Here is some information I put together for genlisea:
Terrarium or windowsill: I would suggest starting to grow them in a terrarium where the growing conditions can be better controlled. I am experimenting with growing them on windowsills and they are not doing as well for me.
Potting Media: I have found that Long-fibered Sphagnum Moss (aka LFS) has given me the best results. I have also tried various combinations of peat and sand, which also work. A top dressing of sand is a nice contrast to make the plants look better, but I have found it harder to maintain. Undrained containers are fine, but I tend to submerge the plant every now and then, which the plant can tolerate. If there is a bottom drain, you can place a pot within a pot and keep the water level high to saturate the traps with water; a similar way that some people grow utricularia. I keep mine waterlogged and I don’t let them completely dry out.
Light: I have tried moderate to fairly bright, but no direct sun. I keep most of mine on a constant 16 hour light cycle to simulate summer all the time. I typically use two 40-watt cool white florescent tubes about a foot away. There are different opinions about how much light they can tolerate. The leaves will grow long and thin if the light is inadequate.
Humidity: I usually keep the humidity from moderate to close to 100% (terrarium is better).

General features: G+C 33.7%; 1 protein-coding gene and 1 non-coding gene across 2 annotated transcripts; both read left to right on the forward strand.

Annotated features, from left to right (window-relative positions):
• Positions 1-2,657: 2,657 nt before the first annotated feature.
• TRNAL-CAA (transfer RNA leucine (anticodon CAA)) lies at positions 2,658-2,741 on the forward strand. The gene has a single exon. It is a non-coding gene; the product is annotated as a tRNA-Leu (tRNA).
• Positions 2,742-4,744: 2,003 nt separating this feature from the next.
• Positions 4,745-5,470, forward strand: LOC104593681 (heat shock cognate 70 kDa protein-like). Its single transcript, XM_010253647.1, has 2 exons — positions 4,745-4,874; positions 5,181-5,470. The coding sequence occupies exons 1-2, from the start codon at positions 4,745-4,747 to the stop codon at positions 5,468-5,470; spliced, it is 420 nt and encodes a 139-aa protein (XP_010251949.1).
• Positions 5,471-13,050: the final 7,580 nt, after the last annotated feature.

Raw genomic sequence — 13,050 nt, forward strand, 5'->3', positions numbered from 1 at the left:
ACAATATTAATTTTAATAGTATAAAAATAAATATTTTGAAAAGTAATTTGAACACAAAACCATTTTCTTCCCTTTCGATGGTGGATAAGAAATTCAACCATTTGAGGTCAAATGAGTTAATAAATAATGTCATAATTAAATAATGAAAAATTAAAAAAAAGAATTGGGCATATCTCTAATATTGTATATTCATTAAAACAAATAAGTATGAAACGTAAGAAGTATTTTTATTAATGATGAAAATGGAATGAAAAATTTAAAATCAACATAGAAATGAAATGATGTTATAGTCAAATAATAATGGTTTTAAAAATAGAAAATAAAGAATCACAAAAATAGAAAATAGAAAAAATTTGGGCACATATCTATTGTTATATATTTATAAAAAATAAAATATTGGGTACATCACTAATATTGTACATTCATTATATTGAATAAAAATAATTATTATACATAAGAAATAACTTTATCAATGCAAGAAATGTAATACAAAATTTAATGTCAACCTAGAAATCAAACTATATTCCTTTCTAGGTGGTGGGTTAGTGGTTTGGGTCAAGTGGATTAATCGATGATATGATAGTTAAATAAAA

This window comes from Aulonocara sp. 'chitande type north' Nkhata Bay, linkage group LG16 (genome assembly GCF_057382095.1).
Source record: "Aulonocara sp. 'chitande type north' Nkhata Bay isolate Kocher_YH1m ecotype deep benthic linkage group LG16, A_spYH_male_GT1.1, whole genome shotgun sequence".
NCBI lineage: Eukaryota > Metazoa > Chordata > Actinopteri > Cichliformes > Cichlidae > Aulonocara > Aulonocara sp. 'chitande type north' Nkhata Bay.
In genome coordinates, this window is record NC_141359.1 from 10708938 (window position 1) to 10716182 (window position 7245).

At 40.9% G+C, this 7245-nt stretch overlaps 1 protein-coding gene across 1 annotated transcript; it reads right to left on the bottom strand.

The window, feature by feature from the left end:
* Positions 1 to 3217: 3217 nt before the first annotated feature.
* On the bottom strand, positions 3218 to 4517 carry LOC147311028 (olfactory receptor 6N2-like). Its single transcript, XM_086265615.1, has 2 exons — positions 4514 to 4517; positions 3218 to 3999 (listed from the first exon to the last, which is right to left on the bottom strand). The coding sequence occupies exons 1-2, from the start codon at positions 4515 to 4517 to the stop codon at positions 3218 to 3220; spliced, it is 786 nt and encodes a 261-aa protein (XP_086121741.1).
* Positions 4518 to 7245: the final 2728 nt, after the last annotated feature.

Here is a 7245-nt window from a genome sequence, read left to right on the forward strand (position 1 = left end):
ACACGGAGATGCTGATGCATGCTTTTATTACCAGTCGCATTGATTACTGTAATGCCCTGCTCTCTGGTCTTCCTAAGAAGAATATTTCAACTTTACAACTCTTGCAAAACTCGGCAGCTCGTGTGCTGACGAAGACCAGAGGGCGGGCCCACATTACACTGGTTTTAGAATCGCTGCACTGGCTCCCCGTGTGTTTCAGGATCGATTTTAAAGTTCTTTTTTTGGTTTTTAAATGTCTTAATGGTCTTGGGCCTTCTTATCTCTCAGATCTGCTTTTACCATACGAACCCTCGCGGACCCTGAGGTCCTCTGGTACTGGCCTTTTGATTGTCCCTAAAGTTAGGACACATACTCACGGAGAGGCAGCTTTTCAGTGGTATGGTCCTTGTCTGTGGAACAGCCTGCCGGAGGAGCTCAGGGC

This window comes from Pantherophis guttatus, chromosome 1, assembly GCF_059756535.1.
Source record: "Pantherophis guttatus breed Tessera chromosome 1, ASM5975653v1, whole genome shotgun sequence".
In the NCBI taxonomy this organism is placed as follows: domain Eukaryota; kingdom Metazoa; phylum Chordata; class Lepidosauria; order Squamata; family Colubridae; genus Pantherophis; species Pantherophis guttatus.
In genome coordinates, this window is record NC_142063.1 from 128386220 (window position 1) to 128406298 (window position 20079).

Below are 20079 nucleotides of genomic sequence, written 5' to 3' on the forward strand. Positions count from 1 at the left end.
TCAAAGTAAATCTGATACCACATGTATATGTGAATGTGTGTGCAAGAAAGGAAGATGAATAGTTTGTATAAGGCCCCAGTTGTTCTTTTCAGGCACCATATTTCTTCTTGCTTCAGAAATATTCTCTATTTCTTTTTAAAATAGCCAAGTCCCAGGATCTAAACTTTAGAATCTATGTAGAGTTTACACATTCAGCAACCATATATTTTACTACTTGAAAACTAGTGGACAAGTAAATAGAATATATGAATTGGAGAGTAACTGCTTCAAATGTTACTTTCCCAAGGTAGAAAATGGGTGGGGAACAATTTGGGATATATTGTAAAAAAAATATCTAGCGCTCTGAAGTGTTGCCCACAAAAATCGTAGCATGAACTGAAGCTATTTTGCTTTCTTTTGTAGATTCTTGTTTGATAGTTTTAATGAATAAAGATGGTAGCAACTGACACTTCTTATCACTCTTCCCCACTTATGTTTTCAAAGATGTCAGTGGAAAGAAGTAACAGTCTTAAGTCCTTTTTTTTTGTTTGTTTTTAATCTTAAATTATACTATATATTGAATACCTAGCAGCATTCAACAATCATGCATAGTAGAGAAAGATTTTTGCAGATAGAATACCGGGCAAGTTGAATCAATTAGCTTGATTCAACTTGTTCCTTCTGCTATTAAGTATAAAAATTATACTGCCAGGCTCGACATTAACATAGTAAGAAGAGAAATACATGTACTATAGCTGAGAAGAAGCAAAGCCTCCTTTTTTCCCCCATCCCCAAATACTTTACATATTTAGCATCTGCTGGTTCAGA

Air circulation: Stale air and using pond water increases the possibility of mold in a terrarium. I think a fan would be helpful or at least keep a gap for airflow into the terrarium.
Temperature: The temperature should remain above 70 ° F; I think I have lost a few to temperature dips to the low 60’s. These are tropical plants (no dormancy required) and I have lost most through experimenting with lower temperatures.
Watering/Feeding: I use pond water to feed/water them. When I don’t use pond water, I use rainwater. I have experimented with using tannin-enriched water from oak leaves falling into my rain collection bucket. I have a theory that it could help prevent mold and it makes the potting media more acidic.
Fertilizer: Some claim that a light foliar fertilizer is beneficial, but the most I have used is watering with water from a pond that is high in nitrogen.
Transplanting: When the media breaks down or the plant outgrows its pot, it should be transplanted. There are no roots to worry about, but there are underground traps that are fragile. I have yet to transplant one with losing some of the traps.
Propagation: They can be propagated by removing a complete leaf, including the white base, and planting it onto wet LFS. I usually cover the white base piece with some LFS. If the leaf disappears, it did not work. Also, I have read that the flower scape can be planted on LFS for new plants.
Pitfalls to avoid:
Creeping Moss: Certain mosses can crowd out genlisea plants. The vast majority of new leaves sprout from the middle of the same rosette, so they do not spread across the surface of a pot like some utricularia can. Occasionally new leaves will sprout from the underground or surface traps. I use a top dressing of LFS to help prevent the spread of the smaller, invasive mosses.
Mold: I think good air circulation and a top dressing of LFS should help keep it at bay.
Slime Mold: They can be affected a slime mold. It is usually black/dark green and can overtake the plant’s leaves. I have taken cotton swabs to clean each leaf and that seemed to do the trick.
Die-back: After the plants blooms, there can be some “die-back” whereby some leaves die and other turn yellow/light brown. They have typically come back without changing any of the growing conditions. I have lost all of the leaves on some plants, and they eventually grew back from the traps.